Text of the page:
Ray Foxworth, D.C., FICC, MCS-P

There are some definite pros and cons to solo practice. I spent the first 20 years in practice on my own. My dad joined the practice part-time, but I didn’t really consider taking on a full-time associate until after a conversation with my practice coach. We were discussing the growth of my practice. The reality was that I was one person, and I just could not see any more patients each week. Additionally, I still struggled with taking time off to go on vacation, the dentist, or even a sick day. Hiring an associate seemed like a daunting task, however, it meant the potential for adding flexibility to my schedule and for new business growth.

Before hiring an associate, there are many things to take into consideration. The first is office production. Is your office busy enough to sustain two doctors? Hiring an associate will drop your income in the beginning and create a disruption in your schedule as you begin training your new doctor. Is the number of new patients per month consistent and growing in your practice? At least 30-40 new patients per month is a great way to start your associate off on a successful foot. Unless you plan on slowing down and transferring a good bit of your own patient load to the new doctor, you need a strong marketing plan to keep new patients coming in the door.

Do you have written standard operating procedures for your practice? Are they updated and accurate? You need to have a strong system in place for how everything operates in your office, from how to perform consults, exams, and present treatment plans, to how appointments are scheduled, and who discusses patient financials. There needs to be a strong focus on training. My associates train with me for 12 weeks before seeing patients on their own. I know this because I had previously hired associates and didn’t pay as much attention to making sure we were creating a consistent experience for patients. There was always the challenge that when I was away, the patients weren’t as accepting of our associate doctor. Spending the time to make sure we were as close as possible to duplicating the patient experience really paid off.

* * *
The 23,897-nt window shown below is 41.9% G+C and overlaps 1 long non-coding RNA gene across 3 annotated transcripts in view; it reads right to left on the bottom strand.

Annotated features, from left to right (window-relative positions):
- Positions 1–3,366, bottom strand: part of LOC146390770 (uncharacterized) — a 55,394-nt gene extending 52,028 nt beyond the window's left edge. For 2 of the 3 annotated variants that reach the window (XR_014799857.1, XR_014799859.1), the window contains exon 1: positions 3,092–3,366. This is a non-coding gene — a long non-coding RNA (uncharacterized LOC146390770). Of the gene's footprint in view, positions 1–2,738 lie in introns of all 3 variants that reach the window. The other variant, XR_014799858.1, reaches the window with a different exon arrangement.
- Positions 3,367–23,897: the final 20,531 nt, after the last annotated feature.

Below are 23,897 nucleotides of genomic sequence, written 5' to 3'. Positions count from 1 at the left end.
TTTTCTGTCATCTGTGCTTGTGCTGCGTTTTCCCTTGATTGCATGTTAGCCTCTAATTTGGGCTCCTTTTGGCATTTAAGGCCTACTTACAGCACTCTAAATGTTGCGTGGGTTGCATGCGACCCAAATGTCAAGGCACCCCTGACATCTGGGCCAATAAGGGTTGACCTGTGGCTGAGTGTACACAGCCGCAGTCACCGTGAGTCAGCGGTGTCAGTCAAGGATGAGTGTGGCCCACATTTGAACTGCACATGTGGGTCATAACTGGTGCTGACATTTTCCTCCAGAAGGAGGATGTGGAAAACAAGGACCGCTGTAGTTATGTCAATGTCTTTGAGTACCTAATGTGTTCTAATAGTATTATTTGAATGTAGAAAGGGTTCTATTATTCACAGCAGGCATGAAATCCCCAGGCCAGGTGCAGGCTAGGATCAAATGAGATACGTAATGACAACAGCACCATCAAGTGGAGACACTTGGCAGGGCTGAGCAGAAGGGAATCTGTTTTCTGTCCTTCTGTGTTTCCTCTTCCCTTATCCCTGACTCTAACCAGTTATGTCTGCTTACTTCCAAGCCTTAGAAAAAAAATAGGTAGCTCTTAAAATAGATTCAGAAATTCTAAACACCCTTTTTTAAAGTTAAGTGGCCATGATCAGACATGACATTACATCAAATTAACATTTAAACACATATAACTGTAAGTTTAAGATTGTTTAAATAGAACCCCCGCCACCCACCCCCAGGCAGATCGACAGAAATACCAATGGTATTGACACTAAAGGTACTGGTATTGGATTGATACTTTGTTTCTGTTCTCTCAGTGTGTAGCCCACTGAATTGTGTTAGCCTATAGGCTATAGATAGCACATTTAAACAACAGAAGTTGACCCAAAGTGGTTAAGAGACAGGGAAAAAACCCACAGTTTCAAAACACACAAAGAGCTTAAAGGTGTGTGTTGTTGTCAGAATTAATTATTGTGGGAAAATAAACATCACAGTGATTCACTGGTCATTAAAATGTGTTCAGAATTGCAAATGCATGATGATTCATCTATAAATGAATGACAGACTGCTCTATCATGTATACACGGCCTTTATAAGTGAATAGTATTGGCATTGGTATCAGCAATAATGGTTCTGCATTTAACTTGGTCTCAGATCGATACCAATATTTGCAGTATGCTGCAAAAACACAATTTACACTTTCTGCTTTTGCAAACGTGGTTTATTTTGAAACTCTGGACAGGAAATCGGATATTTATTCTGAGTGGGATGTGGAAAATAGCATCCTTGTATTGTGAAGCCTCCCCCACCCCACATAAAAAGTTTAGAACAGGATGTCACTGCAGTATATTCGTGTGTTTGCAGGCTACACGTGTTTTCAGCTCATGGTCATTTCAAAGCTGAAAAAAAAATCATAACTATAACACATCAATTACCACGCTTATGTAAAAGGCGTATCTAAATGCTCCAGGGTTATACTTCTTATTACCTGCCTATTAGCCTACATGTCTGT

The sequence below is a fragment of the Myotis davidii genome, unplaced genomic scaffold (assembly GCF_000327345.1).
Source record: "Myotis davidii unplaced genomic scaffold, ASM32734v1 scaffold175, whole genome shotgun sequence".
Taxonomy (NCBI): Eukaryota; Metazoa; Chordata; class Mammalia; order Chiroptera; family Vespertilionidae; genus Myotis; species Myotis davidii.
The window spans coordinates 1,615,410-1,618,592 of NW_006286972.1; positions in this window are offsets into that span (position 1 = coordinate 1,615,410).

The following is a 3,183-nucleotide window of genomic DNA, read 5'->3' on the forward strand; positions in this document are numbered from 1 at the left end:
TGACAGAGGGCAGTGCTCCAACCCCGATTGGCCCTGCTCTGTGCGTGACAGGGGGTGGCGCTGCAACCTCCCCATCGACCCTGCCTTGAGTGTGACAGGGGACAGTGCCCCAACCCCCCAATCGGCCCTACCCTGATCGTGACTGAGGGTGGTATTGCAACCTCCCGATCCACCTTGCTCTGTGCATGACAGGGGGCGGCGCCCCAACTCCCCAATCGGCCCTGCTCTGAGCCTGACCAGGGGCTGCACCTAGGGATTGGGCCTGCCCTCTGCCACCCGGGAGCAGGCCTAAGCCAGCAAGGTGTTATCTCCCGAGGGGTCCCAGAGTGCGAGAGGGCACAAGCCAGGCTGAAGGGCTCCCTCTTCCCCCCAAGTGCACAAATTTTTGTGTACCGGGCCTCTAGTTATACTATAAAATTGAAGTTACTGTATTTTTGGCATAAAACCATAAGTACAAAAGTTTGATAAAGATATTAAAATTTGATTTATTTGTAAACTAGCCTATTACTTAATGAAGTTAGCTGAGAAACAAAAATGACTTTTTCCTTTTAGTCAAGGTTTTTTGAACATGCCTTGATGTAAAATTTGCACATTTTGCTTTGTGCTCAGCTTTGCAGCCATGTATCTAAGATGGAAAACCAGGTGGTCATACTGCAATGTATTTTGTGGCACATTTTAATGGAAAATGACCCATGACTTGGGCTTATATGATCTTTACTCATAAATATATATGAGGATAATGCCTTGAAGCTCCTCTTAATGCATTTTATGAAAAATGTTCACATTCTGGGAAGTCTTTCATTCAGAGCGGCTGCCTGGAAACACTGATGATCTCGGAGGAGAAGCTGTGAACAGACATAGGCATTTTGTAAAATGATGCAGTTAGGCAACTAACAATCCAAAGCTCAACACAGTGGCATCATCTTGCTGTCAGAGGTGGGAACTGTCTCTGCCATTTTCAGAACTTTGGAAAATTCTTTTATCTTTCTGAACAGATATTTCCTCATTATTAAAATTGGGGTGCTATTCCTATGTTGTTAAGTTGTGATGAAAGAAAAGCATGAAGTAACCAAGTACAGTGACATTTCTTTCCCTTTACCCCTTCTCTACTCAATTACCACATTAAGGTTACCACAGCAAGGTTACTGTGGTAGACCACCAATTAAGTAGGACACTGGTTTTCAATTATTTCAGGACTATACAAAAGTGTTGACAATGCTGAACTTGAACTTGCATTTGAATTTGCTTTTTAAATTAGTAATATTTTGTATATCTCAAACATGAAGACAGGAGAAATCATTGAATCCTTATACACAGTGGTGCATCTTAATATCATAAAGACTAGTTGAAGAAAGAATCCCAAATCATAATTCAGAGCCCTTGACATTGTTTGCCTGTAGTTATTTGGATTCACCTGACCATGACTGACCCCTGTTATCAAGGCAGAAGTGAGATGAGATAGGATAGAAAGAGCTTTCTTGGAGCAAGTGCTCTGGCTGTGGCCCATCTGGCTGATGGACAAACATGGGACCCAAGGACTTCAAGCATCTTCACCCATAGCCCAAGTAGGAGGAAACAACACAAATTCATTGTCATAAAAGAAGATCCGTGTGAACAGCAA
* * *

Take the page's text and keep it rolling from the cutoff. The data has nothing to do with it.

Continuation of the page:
What I’ll call my first real successful associateship involved a doctor who had been in practice for 7 years in another state. We had a long conversation about trying to create a consistent experience and put our egos aside to ensure that if he was out, or if I was out, patients wouldn’t hesitate to see the other doctor. It worked and worked well. We, for lack of a better term, considered it the Foxworth Way, not to serve an ego, but for the benefit of the patients. During that time, each associate attends every consult, exam, report of findings, etc. No matter how much experience a new associate has when coming to your practice, it is important that they learn and understand your style of practice.

Do you have enough office space? Each doctor should have two treatment rooms that are constantly in rotation. Before we began constructing a new office space, we expanded our office hours and set our doctors on a rotation. This allowed us to see even more patients than before. It was also more cost-effective than expanding our office in the beginning, as we continued to grow each associates’ patient load.

Hiring an associate can be exciting, and a little stressful, but it provides big payoffs in the long-term. It is important that your associates know the ins and outs of your practice, from how the practice works from the front desk, to billing and insurance, and compliance. If you are concerned about how to hire and train the right associate for your practice, get help! I did that when I hired my first associate eight years ago. I have since added three more. Hiring an associate provided me with some much-needed flexibility with my schedule. It gave me the opportunity to work on my business and not just for my business. Ultimately, it allowed me to have some balance between my personal and professional lives and, more importantly, our doctors don’t have to spend 20+ years in a solo practice and miss out on the important things in life, like attending their children’s programs or events, family vacations, and the worry about unexpected illnesses or “life” happening. The peace of mind that comes from knowing you have other colleagues that have your back, because you have theirs, has proven to be priceless.

To learn more about training staff, adding an associate, or expanding your practice marketing, check out our weekly webinar series at chirohealthusa.com/webinars.